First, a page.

The Southwestern Historical Quarterly, Volume 67, July 1963 - April, 1964 Page: 301
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Timmons. The Francklyn Land & Cattle Company adds meas-
urably to the already brilliant luster of the Range Life Series.
Written by an acknowledged master in the field of historiog-
raphy, tastefully illustrated, and profusely documented with ex-
planatory footnotes, the book is at once informative, readable,
and entertaining. The author made prodigious use of the
Francklyn Company files in the Panhandle-Plains Museum at
Canyon, Texas, resulting in a revealing survey of a relatively
unexplored segment of ranching enterprise.
The Francklyn Land and Cattle Company was organized in
1882 with a capital stock of $3,ooo,ooo. Charles G. Francklyn
was the first president of the company, Frank G. Brown was
secretary, and William F. Van Pelt was chosen as treasurer. On
November 8, 1882, the company purchased 637,440 acres of
land in Gray, Carson, Roberts, and Hutchinson counties for
$887,654.40. Thus began a saga of superb endurance and studied
enterprise characterized by a succession of episodes dominated by
such celebrated personages as B. B. Groom, Charles Goodnight,
Murdo McKenzie, I. F. Ikard, S. B. Burnett, Dan Waggoner,
Temple Houston, and T. D. Hobart.
Droughts, range fires, northers, depressions, and the countless
minor irritations always present in any ranching venture occu-
pied much of the early history of the cattle complex. White
Deer, as the company lands came to be known, steadily evolved
into an energetic and efficiently operated venture, one which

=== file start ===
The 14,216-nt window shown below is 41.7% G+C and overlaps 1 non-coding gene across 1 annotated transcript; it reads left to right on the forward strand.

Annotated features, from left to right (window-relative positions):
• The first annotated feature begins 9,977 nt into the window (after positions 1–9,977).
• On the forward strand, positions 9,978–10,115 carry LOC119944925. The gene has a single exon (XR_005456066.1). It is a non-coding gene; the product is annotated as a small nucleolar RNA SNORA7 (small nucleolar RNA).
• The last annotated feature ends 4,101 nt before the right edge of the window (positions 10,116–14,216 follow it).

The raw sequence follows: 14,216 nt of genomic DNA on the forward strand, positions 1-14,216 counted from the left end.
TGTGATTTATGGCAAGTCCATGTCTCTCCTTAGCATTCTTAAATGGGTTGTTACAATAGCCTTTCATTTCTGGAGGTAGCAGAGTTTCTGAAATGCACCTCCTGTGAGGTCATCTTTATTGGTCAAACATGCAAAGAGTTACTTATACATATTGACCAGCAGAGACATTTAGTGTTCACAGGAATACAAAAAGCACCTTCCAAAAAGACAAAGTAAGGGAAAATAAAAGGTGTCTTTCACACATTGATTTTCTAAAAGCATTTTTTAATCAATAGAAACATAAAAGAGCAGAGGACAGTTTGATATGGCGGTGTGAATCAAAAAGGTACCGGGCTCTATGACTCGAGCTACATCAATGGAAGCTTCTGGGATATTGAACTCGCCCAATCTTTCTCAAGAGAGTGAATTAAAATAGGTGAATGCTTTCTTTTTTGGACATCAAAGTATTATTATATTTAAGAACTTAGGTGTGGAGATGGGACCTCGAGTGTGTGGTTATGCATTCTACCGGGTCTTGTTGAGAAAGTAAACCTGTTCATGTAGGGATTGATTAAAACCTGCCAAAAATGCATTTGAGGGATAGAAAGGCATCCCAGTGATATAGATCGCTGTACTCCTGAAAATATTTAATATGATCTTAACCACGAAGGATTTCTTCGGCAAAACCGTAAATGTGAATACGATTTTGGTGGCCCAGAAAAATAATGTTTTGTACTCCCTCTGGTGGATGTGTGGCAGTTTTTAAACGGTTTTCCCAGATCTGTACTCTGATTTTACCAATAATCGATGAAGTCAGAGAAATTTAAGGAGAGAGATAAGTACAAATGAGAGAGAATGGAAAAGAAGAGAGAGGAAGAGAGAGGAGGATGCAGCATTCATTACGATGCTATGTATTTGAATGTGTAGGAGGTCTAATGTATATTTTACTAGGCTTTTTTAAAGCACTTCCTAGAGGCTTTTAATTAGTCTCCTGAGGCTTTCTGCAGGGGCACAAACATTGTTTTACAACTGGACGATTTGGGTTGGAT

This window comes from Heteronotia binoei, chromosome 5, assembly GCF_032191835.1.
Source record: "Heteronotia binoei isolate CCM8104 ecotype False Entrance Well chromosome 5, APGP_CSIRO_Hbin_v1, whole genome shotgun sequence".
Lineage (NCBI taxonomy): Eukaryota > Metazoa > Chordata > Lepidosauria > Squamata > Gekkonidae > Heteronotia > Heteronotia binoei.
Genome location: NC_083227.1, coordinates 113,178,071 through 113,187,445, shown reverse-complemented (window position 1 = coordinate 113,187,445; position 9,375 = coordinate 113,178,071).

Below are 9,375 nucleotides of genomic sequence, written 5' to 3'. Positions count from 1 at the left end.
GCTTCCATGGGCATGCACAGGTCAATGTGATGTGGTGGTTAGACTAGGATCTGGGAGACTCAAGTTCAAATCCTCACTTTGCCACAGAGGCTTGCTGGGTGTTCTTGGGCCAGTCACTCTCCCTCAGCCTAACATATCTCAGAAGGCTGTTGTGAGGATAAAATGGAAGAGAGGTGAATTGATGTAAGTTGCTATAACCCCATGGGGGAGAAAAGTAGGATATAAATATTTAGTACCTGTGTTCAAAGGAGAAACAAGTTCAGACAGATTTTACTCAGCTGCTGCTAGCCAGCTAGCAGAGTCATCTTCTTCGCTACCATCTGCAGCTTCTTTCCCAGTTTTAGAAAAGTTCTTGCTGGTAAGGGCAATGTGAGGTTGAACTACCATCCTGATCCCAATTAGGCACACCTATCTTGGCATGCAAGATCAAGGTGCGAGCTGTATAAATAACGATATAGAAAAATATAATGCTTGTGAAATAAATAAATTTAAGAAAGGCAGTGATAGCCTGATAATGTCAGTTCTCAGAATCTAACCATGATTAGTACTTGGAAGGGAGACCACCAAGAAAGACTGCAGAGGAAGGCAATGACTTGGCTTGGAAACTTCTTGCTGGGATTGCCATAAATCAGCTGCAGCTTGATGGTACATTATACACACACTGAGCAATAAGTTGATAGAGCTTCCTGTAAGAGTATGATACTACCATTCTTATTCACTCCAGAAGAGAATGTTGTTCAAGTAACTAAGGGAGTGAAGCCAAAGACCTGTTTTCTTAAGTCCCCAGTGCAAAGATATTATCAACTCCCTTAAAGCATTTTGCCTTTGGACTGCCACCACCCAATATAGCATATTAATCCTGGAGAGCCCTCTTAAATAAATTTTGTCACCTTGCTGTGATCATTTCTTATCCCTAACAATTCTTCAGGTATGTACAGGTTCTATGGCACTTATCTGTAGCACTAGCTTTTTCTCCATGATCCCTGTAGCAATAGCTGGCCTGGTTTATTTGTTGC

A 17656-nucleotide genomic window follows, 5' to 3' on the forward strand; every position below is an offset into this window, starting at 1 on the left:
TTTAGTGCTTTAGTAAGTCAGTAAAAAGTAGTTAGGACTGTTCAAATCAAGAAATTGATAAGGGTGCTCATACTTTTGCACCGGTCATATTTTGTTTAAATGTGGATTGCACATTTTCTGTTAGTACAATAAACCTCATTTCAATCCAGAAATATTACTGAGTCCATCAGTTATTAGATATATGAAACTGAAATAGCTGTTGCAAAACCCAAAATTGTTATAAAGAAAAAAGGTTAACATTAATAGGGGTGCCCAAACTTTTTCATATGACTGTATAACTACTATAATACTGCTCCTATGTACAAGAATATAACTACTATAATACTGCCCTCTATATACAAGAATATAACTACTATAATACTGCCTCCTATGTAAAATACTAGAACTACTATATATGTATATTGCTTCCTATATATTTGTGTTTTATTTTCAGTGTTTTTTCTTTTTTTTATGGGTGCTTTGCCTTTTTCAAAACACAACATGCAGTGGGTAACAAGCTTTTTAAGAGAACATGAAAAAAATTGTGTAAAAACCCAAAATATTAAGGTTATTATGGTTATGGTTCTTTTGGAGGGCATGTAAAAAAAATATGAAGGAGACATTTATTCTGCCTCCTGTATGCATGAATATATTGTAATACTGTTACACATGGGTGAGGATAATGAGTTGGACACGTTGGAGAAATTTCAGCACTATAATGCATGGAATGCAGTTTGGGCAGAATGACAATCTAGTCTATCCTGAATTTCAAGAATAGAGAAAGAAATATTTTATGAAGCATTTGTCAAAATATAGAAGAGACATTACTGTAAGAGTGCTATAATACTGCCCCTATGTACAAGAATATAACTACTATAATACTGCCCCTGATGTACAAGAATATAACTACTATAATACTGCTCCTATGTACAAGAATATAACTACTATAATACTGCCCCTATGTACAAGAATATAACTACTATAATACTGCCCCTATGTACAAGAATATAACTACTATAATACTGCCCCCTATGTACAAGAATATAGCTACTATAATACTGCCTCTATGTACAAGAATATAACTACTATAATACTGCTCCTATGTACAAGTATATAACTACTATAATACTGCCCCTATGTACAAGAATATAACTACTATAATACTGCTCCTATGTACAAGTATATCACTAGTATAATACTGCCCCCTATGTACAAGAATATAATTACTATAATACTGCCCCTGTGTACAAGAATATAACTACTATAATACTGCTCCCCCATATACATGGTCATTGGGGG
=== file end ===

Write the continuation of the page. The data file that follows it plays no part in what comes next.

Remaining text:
exerted a markedly stimulating influence on other ranches in
Primary consideration was given to the development of water
resources, grass, and credit. The company purchased 75,000
head of cattle, 500 saddle horses, and lease and range rights to
a spread of grass lands extending fifty miles by seventy-five miles
in Greer County, Texas. Some of the cattle were scattered over
Kiowa and Comanche reserves, requiring protracted negotiations
with Indian Agency officials. Ramifications of the Greer County
controversy affected company interests for decades.
In addition to early establishment of scientific breeding
methods, the company pioneered in intensive stock farming,
creating a diversified system of ranch economy.
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Texas State Historical Association. The Southwestern Historical Quarterly, Volume 67, July 1963 - April, 1964, periodical, 1964; Austin, Texas. (texashistory.unt.edu/ark:/67531/metapth101197/m1/343/: accessed August 19, 2017), University of North Texas Libraries, The Portal to Texas History, texashistory.unt.edu; crediting Texas State Historical Association.